Social Treatment in Probation and Delinquency: Treatise and Casebook for Court Workers, Probation Officers, and other Child Welfare Workers

Social Treatment in Probation and Delinquency: Treatise and Casebook for Court Workers, Probation Officers, and other Child Welfare Workers

Social Treatment in Probation and Delinquency: Treatise and Casebook for Court Workers, Probation Officers, and other Child Welfare Workers

Social Treatment in Probation and Delinquency: Treatise and Casebook for Court Workers, Probation Officers, and other Child Welfare Workers

Excerpt

During the last thirty-five years a profound change has taken place in opinions and attitudes regarding the delinquencies of children. The orthodox common law regarded a child under seven years of age as incapable of committing crime and subject only to the disciplines of home, school, and church; it regarded a child over fourteen years of age as fully responsible and subject to punishment as an adult; and a child between seven and fourteen as falling into one or the other of the two groups just described, according to whether or not he possessed the required criminal intent in connection with the commission of the prohibited act. Severe punishments—even death—were sometimes inflicted upon young children for what now seem to us to be very minor infractions of the law.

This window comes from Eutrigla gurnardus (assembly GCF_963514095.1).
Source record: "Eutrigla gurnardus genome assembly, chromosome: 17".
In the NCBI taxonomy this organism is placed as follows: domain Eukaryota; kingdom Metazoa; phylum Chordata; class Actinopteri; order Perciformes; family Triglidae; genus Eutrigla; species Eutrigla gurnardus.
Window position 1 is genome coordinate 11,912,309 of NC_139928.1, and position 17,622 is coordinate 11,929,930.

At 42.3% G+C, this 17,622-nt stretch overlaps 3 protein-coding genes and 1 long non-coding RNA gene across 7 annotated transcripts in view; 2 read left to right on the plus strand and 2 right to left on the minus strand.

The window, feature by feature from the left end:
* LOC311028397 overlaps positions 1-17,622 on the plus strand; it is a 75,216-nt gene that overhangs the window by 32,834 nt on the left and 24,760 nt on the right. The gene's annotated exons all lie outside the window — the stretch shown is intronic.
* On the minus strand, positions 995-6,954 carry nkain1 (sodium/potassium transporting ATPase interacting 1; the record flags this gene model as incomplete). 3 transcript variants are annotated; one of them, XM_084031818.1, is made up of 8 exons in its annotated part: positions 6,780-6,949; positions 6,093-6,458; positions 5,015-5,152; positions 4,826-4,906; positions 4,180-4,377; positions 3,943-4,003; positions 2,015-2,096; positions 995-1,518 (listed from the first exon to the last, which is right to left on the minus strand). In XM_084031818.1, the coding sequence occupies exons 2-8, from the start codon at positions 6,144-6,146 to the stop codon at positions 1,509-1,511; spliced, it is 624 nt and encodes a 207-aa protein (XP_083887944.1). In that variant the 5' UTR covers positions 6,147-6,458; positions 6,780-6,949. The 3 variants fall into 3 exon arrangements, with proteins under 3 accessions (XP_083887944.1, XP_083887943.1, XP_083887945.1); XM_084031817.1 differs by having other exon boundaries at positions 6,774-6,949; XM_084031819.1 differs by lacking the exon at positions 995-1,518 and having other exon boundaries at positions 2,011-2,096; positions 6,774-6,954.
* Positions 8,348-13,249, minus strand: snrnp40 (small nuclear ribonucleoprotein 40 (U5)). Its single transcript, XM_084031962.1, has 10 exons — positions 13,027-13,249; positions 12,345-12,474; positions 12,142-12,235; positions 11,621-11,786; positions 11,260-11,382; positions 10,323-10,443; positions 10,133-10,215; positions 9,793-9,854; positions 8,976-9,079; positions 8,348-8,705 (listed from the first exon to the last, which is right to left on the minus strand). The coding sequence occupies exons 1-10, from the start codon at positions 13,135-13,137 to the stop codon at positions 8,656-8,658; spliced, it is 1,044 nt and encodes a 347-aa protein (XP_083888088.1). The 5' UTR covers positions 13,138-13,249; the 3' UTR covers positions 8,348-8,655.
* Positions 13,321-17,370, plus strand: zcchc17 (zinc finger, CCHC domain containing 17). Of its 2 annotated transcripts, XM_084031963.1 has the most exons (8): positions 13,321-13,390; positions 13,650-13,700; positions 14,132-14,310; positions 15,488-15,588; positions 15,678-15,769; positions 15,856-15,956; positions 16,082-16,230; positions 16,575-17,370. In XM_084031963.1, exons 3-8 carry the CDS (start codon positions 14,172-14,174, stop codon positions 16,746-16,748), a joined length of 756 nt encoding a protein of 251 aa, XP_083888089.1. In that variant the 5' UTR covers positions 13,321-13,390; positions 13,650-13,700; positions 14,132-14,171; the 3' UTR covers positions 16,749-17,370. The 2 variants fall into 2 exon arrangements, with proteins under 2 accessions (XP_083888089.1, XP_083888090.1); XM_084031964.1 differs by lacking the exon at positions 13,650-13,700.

Approximately thirty-five years ago, the first juvenile courts were established. Since then, they and the philosophy which underlies them have spread throughout the nation. This development has been an uneven one, however. There were some who questioned and there are some who still question its wisdom. Rarely do we find, in any state, uniformly high standards of performance from one county to another.

It is well to remember that a fundamental struggle has been going on between the legalistic thinkers and the social worker group. The lawyers have more or less grudgingly surrendered this area—in fact, in parts of the country they have not yet surrendered it; and even in the federal system there is as yet no provision for a modern disposition of juvenile delinquents, except by outright transfer of cases to state courts—where adequate juvenile courts exist. Although a few lawyers participated understandingly in the early beginnings and later development of juvenile courts and probation systems, many of them have been opposed and are still opposed to these departures from the philosophy and method of the common law. It would be well for those who suggest the exclusive handling of juvenile delinquents by schools or by social agencies to remember that only the concept of a "court" together with the rationalization of . . .

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